Creek screens fish saviours

COUNTLESS numbers of native fish will be saved when Australia's first fish screens are installed in the Gunbower Creek at Cohuna.

Four irrigation diversion fish screens will be positioned in front of the channel regulator in the Cohuna Weir pool to prevent native fish and their larvae entering the adjoining channel.

Four screens will be submerged in the Gunbower Creek to prevent fish and larvae from entering the irrigation channel network.

Four screens will be submerged in the Gunbower Creek to prevent fish and larvae from entering the irrigation channel network.

North Central Catchment Management Authority project manager, Nicole Bullen said that research surveys during the peak larval flow period between November and January showed that about 5000 fish larvae entered the channel system every night.

About 150 per night are Murray cod.

"Once they're in the channel, they cannot return to the creek and they either end up in pumps or on paddocks and are lost," she said.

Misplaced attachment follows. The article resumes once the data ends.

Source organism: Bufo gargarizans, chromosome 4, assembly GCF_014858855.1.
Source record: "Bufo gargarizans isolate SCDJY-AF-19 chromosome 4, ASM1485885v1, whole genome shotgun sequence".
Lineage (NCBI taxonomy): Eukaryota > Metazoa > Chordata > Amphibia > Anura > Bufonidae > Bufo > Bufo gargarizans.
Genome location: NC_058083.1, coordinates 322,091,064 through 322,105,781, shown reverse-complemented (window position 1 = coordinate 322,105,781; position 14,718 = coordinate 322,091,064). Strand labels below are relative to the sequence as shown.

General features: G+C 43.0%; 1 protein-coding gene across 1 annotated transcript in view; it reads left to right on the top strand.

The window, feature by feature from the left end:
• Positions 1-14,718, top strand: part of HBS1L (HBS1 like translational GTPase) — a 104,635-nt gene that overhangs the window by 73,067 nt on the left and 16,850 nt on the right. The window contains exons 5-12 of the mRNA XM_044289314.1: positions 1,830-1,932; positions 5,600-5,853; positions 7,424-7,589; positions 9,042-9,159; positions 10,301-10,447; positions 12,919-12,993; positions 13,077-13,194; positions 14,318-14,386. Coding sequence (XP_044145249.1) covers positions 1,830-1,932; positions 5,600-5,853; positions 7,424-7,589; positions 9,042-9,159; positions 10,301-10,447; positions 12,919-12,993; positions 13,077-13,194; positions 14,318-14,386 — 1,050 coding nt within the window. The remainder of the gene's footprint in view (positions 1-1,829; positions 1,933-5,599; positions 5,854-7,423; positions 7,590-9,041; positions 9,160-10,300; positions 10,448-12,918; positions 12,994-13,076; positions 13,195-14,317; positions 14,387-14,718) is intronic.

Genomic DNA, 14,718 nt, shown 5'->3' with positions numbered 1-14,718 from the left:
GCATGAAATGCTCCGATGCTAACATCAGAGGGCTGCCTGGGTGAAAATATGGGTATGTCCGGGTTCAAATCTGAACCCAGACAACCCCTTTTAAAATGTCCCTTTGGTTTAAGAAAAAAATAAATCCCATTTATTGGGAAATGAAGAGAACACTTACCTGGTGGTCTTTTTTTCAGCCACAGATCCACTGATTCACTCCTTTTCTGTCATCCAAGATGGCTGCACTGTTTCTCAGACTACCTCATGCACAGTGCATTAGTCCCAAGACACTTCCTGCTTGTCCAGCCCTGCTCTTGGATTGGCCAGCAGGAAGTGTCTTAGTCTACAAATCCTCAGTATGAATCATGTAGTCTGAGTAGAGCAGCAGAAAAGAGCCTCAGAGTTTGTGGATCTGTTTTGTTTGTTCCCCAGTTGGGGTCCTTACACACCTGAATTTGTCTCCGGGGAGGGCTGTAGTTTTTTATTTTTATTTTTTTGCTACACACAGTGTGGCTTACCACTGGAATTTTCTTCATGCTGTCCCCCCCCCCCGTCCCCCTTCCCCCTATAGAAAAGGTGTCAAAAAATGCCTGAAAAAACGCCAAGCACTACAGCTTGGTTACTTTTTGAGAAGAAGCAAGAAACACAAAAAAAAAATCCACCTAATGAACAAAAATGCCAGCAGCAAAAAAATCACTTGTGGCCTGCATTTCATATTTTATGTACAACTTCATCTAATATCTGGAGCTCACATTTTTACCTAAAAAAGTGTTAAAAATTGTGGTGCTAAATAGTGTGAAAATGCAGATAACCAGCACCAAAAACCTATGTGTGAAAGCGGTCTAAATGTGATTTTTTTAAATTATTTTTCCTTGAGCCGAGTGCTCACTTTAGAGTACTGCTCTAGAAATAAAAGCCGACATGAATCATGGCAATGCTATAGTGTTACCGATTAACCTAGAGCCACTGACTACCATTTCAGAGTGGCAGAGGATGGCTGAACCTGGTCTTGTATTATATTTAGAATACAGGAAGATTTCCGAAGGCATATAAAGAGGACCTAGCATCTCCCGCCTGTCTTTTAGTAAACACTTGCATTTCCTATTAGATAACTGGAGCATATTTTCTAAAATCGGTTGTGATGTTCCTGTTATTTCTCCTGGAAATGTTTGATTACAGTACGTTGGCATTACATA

"In the Winter, when the channels are drawn down, they either end up in the shallows, where there's no habitat or snags, or it ends up dry."

The screens will also prevent aquatic weeds entering the channel. While not slowing delivery rates, the screen will stop any floating weed from getting into the channel and choking up irrigation pumps. 

Local irrigation engineering firm, AWMA, is constructing the 4.2-metre diameter cones after a two-year research and develop project studying similar screens overseas.

Ms Bullen said that hundreds of thousands of native fish and larvae are lost from the Gunbower Creek and the Murray River system into irrigation channels every year.

She said that Goulburn-Murray Water was co-operating with greater than usual Winter water level to allow the installing wall to be constructed.

A fishway has also been designed for future installation. It will enable fish to swim back upstream after passing through the weir.

Ms Bullen said that fish population surveys will continue over the next two years.

Member for Northern Victoria, Mark Gepp said that recreational fishing contributes about $500 million to the region's economy each year.

"Irrigators, the environment and the local economy will all benefit from this exciting Victorian project, an Australian first.

"Healthy native fish are vital to the sector and the community," he said.

"Victoria's water storages, lakes, wetlands, rivers and streams provide bountiful fishing opportunities as well as flow-on economic benefits for tourism and local economies."

Cohuna firm AWMA is manufacturing the fish screens.

Cohuna firm AWMA is manufacturing the fish screens.

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